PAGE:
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The Cyclopedia of New Zealand [Taranaki, Hawke's Bay & Wellington Provincial Districts]

Storekeepers, Grocers, Etc

Storekeepers, Grocers, Etc.

The Dannevirke Co-Operative Association, Limited, —better known as the D.C.A.—corner of High Street and Station Street, Dannevirke. This business was established in the year 1899, when the “Corner Store” and the business of Messrs Baddeley Brothers were amalgamated, and conducted for a time on the co-operative principle. Subsequently the share list was closed, and the association converted into a private company, with the following directors: Messrs W. F. Knight (chairman), J. Hindmarsh, Charles Baddeley, C. R. Baines, F. J. Knight, and P. Ashcroft. The business continued to be conducted in the separate establishments, but in 1902 the present fine premises were erocted. The building—the front portion of which is of wood, two storeys in height, and the rear three storeys, built in brick,—measures fifty-eight feet by 120 feet. The fore part of the ground floor is divided into two large shops, which comprise the grocery, ironmongery, crockery, clothing, merecery, Manchester, boots and shoes and fancy departments; and at the rear are the general offices, the manager's private office, and the electrical generating room. On the first floor there are extensive furniture show-rooms, handsomely furnished tea rooms, millinery, underclothing and dressmaking departments, and a fine page 565 show-room; and the second floor is reserved as a bulk store-room. The whole building is well appointed, and is lighted by electricity, generated on the premises. It possesses a direct flight cash carrier, and a lift, worked by electric power, runs to the top floor. In connection with the business there is a large furniture factory, situated in Burns Street, where most of the furniture retailed is manufactured. The firm have buyers in London and Glasgow, and regular and frequent shipments come to hand direct from the Home markets.

Dannevirke Co-operative Association's Premises.

Dannevirke Co-operative Association's Premises.

Mr. Carl Ludwig Thomsen, manager of the Dannevirke Co-operative Association, was born at Norse-wood, on the 12th of August, 1881, and is the eldest son of Mr. A. B. Thomsen. He was educated at the Norsewood public school, where he won an Education Board scholarship, and at twelve years of age proceeded to the Napier Boys' High School. At the close of his second year he won a provincial scholarship, and twelve months later matriculated. Mr. Thomsen then became a clerk in Messrs Godfrey, McPhee and Company's “Corner Store,” and continued in the same position when the business was taken over by the D.C.A. Soon afterwards he was promoted as accountant, then as confidential secretary, and was subsequently appointed manager. Mr. Thomsen is a member of the Chamber of Commerce, is a member of the committee of the Dannevirke Athletic and Cycling Club, and a member of other social organisations. He married Miss Edith Hunter, of Dannevirke, in the year 1905.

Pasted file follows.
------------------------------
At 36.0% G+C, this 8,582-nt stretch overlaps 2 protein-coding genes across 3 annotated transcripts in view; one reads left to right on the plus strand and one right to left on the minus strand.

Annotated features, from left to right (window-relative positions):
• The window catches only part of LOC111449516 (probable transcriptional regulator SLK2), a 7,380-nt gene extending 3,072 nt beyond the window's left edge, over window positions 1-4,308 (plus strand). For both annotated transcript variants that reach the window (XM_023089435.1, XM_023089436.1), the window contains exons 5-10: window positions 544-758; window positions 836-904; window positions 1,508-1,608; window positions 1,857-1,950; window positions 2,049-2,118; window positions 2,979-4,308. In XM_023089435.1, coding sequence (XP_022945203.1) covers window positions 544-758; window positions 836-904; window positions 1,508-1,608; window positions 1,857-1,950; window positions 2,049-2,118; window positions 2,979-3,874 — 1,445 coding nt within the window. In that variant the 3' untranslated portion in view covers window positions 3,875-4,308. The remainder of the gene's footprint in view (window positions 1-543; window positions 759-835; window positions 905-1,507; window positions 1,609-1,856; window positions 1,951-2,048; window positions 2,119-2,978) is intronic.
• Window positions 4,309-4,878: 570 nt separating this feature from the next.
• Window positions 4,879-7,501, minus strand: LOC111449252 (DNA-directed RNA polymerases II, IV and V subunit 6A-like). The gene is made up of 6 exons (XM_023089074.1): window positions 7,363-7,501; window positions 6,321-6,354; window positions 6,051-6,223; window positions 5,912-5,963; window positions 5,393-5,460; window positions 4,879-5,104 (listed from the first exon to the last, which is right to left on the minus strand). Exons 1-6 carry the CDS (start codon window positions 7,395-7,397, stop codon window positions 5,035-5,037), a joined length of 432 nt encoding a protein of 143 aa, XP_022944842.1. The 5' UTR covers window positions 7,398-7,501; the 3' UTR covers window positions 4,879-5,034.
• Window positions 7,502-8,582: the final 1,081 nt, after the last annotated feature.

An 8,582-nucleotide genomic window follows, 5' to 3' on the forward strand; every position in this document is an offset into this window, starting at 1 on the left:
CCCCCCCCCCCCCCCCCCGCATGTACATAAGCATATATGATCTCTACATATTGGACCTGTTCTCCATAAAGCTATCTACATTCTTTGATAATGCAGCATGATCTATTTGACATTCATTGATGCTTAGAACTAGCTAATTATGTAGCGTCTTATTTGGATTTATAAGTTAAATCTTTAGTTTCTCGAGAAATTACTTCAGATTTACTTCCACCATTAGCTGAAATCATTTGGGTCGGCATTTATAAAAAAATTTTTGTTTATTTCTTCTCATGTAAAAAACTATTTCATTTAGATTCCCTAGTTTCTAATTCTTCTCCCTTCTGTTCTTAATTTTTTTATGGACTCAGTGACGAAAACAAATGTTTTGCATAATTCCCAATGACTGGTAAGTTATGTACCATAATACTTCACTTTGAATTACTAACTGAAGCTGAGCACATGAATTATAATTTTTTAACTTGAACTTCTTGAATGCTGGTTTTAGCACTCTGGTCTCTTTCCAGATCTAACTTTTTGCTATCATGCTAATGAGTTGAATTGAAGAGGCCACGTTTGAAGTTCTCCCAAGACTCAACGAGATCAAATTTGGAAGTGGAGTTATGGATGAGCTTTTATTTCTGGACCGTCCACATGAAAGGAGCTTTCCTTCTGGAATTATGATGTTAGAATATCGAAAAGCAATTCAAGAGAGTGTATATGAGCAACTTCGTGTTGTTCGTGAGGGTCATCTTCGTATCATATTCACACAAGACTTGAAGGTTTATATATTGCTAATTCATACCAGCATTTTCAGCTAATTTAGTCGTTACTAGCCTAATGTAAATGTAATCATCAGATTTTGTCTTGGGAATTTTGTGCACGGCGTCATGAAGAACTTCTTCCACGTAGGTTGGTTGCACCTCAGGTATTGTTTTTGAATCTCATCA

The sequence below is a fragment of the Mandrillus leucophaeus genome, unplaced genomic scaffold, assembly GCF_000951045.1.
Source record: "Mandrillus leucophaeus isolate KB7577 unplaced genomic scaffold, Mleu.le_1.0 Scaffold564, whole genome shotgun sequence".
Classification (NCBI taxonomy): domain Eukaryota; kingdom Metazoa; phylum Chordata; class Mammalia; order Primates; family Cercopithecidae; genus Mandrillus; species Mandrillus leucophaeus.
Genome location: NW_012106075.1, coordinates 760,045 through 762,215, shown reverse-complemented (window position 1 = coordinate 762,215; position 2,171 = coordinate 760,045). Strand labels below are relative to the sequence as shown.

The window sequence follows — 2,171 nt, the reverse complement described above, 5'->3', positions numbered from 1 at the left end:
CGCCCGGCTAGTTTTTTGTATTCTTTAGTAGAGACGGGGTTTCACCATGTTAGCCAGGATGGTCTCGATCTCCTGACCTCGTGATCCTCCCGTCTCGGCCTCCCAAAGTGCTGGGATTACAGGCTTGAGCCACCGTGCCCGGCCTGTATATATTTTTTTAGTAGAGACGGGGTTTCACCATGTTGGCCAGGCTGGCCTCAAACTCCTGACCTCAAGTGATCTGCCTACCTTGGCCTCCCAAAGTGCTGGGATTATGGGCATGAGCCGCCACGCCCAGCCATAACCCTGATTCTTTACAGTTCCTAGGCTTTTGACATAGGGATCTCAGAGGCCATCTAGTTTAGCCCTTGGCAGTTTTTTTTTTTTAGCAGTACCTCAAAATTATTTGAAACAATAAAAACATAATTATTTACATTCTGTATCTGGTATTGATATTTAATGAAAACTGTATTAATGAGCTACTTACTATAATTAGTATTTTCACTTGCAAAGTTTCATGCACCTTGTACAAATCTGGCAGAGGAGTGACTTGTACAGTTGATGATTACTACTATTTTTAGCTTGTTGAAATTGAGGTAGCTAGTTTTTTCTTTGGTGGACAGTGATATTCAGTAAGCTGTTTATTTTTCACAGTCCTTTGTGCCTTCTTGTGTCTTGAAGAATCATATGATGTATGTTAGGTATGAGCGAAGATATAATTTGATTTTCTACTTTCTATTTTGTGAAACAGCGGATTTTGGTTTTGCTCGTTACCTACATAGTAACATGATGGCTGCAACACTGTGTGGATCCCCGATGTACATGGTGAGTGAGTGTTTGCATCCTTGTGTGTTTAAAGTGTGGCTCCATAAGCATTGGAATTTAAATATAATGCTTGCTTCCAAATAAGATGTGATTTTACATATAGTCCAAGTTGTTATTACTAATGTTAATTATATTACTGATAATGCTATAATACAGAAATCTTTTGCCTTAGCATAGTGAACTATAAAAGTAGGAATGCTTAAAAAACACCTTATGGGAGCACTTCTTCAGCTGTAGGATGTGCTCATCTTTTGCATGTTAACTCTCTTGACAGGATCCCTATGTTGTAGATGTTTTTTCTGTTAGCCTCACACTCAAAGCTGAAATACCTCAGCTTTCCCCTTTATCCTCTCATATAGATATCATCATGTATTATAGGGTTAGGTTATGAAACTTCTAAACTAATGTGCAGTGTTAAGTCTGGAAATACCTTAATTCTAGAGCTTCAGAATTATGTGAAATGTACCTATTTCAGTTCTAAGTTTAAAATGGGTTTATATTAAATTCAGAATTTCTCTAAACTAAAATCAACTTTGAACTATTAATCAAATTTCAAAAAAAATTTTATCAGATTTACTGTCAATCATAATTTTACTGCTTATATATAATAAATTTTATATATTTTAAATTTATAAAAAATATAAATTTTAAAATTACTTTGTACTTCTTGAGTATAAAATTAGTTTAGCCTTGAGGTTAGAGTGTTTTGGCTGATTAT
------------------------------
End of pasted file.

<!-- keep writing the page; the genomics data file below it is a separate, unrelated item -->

The Red, White and Blue Supply Stores (Messrs Copeland and Myers, proprietors), High Street, Dannevirke. These stores were established by the present proprietors on the 20th of June, 1906. The premises consist of a wooden building of one storey, and contain a shop, with an office and store-room at the rear. The shop is well fitted up, and carries a considerable stock of general groceries. The proprietors devote their whole attention to the interests of the business, and a very large turnover is done.

Mr. Harry Myers, of the firm of Messrs Copeland and Myers, was born on the 17th of November, 1884, in Lithnania, Russia, where he was partly educated. In the year 1895 he went to England, where he completed his education. He was then apprenticed to the drapery trade at Newcastle-on-Tyne, where he remained for seven years. Subsequently he came to New Zealand, and settled in Dannevirke, where he joined Mr. Copeland in partnership. Mr. Myers takes a keen interest in chess, and gained a high reputation as a player in well-known clubs in the North of England. In 1904 he won the Bainbridge Challenge Trophy, competed for by about thirty players from the Newcastle-on-Tyne Young Men's Christian Association, of which he was a member; and shortly afterwards carried off the Newcastle “Weekly Chronicle's” Silver Knight trophy, valued at fifty guineas, which was competed for by about 250 persons.